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Second Avenue Caper: When Goodfellas, Divas, and Dealers Plotted Against the Plague

3.64  ·  Rating details ·  137 ratings  ·  32 reviews
A Village Voice Best Graphic Novel of 2014

The renowned graphic-book author Joyce Brabner’s Second Avenue Caper is the true story of a tight-knit group of artists and activists living in New York City in the early 1980s who found themselves on the front lines in the fight against AIDS.

Struggling to understand the disease and how they could help, they made a deal with a bona
Hardcover, 160 pages
Published November 18th 2014 by Hill and Wang
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Average rating 3.64  · 
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 ·  137 ratings  ·  32 reviews

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Jon Nakapalau
Nov 17, 2016 rated it it was amazing
A group of gay men band together in the early 80's to withstand the growing death rate that is overtaking their community. They start to make trips across the border to Mexico to buy Ribavirin to self medicate and help friends. Touching backstories sketch in the human element to the beginning of the AIDS epidemic. ...more
Ije the Devourer of Books
I think this will probably be one of the best, if not the best graphic novel that I will read this year.

This true story, set in the early 80's is about a gay couple who decide to boost their income selling weed. Yes weed.

As their 'business' develops, the Aids crisis emerges and begins to cut a swathe through their friends and through the gay community in the US. They then realise that they have an opportunity to help and together with other friends they begin to smuggle early 'untested' versions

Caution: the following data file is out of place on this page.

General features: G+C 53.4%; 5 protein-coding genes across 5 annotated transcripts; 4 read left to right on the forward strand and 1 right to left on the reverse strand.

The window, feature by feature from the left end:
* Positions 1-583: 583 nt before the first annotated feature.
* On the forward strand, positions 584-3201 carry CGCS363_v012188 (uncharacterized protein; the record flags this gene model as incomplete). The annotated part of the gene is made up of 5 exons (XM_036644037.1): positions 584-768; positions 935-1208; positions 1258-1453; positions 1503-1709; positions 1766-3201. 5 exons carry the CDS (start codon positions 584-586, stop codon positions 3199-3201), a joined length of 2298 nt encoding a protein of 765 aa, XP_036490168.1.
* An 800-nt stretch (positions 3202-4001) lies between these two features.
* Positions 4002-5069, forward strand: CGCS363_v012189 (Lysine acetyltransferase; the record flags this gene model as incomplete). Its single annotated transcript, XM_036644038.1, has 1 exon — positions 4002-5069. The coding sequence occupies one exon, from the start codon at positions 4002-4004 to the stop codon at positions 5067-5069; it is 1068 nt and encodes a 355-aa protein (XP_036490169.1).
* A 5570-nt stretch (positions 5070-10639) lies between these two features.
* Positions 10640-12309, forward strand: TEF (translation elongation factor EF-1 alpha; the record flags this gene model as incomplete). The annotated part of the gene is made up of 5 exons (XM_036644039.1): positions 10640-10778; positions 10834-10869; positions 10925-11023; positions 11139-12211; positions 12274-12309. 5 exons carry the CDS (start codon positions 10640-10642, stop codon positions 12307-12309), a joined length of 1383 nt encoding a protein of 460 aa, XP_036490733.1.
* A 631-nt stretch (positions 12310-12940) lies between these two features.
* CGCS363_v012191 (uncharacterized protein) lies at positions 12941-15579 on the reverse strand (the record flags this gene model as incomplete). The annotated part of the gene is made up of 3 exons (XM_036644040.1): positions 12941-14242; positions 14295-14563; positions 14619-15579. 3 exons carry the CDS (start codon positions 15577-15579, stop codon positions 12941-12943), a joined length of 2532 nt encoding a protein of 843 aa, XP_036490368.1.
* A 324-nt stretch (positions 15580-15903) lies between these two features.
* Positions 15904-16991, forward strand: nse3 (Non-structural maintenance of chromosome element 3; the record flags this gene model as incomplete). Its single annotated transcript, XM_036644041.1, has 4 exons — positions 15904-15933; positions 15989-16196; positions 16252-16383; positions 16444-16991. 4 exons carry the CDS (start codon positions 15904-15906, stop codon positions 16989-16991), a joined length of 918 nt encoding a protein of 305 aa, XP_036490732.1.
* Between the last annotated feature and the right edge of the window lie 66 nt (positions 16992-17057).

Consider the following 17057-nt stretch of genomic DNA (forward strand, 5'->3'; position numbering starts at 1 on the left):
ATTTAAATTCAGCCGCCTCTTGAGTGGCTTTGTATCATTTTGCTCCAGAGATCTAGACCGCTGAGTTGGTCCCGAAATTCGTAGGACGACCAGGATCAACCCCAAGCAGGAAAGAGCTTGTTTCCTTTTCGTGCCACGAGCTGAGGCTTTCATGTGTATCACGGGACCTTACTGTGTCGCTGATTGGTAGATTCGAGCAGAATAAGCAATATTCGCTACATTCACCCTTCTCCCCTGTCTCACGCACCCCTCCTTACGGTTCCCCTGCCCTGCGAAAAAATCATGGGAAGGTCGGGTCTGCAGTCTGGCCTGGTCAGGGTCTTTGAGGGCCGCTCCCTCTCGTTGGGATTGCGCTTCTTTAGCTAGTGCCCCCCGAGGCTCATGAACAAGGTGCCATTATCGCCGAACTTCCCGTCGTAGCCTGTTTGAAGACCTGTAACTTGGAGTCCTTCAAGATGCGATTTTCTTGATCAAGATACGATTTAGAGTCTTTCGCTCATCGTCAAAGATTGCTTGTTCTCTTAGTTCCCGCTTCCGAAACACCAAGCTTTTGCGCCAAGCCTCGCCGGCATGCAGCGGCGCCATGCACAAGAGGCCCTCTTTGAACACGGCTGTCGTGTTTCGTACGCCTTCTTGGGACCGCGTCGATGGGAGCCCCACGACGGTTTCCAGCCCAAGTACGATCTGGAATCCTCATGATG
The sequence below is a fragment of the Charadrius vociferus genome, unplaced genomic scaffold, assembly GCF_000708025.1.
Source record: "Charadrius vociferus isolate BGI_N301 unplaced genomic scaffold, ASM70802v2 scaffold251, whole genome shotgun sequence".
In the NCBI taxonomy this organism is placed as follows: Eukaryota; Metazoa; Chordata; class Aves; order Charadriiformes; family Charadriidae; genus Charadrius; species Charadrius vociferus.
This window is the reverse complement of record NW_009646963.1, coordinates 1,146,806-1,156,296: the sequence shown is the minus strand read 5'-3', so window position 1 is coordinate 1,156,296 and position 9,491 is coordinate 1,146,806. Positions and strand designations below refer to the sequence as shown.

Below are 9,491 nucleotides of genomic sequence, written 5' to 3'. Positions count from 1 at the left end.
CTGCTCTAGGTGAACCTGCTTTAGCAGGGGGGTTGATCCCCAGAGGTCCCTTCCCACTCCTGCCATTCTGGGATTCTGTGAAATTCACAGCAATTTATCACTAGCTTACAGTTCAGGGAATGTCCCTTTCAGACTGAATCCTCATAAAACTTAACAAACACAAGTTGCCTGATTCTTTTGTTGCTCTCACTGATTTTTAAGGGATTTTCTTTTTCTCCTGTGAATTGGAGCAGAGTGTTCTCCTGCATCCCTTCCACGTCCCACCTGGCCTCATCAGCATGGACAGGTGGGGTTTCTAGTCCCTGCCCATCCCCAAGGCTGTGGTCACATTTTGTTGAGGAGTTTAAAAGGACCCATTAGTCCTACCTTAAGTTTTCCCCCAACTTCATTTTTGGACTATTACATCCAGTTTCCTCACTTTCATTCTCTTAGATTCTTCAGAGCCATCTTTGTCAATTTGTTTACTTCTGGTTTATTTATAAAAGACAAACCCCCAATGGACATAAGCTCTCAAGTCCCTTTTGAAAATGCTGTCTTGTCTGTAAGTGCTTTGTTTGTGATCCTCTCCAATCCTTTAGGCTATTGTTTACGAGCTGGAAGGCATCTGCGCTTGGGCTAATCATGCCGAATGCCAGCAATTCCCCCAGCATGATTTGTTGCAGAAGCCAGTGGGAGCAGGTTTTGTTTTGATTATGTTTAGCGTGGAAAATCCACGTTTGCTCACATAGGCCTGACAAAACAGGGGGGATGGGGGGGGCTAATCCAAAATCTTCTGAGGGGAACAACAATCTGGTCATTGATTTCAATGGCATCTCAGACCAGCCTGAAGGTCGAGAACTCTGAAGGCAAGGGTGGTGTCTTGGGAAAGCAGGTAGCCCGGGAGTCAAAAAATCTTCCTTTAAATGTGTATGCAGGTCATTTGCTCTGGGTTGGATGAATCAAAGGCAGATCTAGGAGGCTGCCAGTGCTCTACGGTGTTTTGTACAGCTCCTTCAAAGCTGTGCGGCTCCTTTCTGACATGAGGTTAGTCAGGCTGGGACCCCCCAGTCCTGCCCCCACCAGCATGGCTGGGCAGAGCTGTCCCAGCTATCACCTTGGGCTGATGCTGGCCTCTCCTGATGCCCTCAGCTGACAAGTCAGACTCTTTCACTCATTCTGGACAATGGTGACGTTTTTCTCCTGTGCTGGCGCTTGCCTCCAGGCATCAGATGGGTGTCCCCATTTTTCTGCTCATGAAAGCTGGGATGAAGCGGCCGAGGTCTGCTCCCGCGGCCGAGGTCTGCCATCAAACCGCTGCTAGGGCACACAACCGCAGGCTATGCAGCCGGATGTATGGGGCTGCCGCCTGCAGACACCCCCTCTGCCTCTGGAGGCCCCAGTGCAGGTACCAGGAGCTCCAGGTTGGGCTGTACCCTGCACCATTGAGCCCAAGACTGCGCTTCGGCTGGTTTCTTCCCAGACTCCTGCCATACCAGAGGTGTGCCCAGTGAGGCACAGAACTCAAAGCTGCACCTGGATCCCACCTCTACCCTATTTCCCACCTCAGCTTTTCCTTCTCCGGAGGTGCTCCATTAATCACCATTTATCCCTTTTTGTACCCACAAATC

Dave Schaafsma
Jun 24, 2015 rated it it was ok
Shelves: graphic-history
Comics history of the early days of AIDS, told through the words of Brabner and a guy she interviewed who were part of a merry band of activists (Brabner calls them "misfits") in NYC in the eighties. Some drugs that were known to have some disease-slowing effects were not yet available in the states, so the group schemes a trip in an RV to Mexico, complete with drag queens dressed, for the caper, as white bread, flyover Grandma and Grandpa. The caper was successful, though the drug didn't turn o ...more
Elizabeth A
Jan 22, 2015 rated it it was ok
Shelves: 2015, graphix, non-fiction
The tragedy and heartbreak of the 1980s AIDS epidemic is a story that needs to be told, and there are many really great books that tell it. This book however was not one of them. It recounts the true story of a group of artists and activists living in New York City who find themselves on the front line of the AIDS battle, but the detached way this story is told did not work for me.
Antonio Spaghetti
Sep 10, 2019 rated it really liked it  ·  review of another edition
Shelves: biblioooo
Emocional y cálido cómic <3
Juan Naranjo